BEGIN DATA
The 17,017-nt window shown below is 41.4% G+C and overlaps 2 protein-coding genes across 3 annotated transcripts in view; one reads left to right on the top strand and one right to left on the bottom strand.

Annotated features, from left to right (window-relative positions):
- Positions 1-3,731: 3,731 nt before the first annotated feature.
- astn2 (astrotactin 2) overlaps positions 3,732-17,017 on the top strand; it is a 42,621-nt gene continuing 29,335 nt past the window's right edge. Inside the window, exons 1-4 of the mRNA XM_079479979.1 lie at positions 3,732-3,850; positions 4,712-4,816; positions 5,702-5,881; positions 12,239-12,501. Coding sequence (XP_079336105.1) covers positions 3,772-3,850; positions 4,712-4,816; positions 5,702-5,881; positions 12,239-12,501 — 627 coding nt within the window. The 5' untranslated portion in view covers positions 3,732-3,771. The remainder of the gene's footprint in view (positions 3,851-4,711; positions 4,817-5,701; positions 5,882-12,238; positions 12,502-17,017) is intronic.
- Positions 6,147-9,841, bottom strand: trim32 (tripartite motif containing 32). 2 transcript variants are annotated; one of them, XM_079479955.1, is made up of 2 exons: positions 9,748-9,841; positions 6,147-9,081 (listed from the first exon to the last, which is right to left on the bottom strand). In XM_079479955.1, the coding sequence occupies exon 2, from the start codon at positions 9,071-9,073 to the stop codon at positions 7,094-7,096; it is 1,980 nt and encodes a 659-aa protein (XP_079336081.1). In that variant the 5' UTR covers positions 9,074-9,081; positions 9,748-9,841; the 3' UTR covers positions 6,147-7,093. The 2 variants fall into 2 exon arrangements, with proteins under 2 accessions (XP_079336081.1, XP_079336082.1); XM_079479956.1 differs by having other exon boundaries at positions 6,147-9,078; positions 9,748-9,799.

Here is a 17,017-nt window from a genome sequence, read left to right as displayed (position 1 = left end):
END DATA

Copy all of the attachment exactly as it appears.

The 17,017-nt window shown below is 41.4% G+C and overlaps 2 protein-coding genes across 3 annotated transcripts in view; one reads left to right on the top strand and one right to left on the bottom strand.

Annotated features, from left to right (window-relative positions):
- Positions 1-3,731: 3,731 nt before the first annotated feature.
- astn2 (astrotactin 2) overlaps positions 3,732-17,017 on the top strand; it is a 42,621-nt gene continuing 29,335 nt past the window's right edge. Inside the window, exons 1-4 of the mRNA XM_079479979.1 lie at positions 3,732-3,850; positions 4,712-4,816; positions 5,702-5,881; positions 12,239-12,501. Coding sequence (XP_079336105.1) covers positions 3,772-3,850; positions 4,712-4,816; positions 5,702-5,881; positions 12,239-12,501 — 627 coding nt within the window. The 5' untranslated portion in view covers positions 3,732-3,771. The remainder of the gene's footprint in view (positions 3,851-4,711; positions 4,817-5,701; positions 5,882-12,238; positions 12,502-17,017) is intronic.
- Positions 6,147-9,841, bottom strand: trim32 (tripartite motif containing 32). 2 transcript variants are annotated; one of them, XM_079479955.1, is made up of 2 exons: positions 9,748-9,841; positions 6,147-9,081 (listed from the first exon to the last, which is right to left on the bottom strand). In XM_079479955.1, the coding sequence occupies exon 2, from the start codon at positions 9,071-9,073 to the stop codon at positions 7,094-7,096; it is 1,980 nt and encodes a 659-aa protein (XP_079336081.1). In that variant the 5' UTR covers positions 9,074-9,081; positions 9,748-9,841; the 3' UTR covers positions 6,147-7,093. The 2 variants fall into 2 exon arrangements, with proteins under 2 accessions (XP_079336081.1, XP_079336082.1); XM_079479956.1 differs by having other exon boundaries at positions 6,147-9,078; positions 9,748-9,799.

Here is a 17,017-nt window from a genome sequence, read left to right as displayed (position 1 = left end):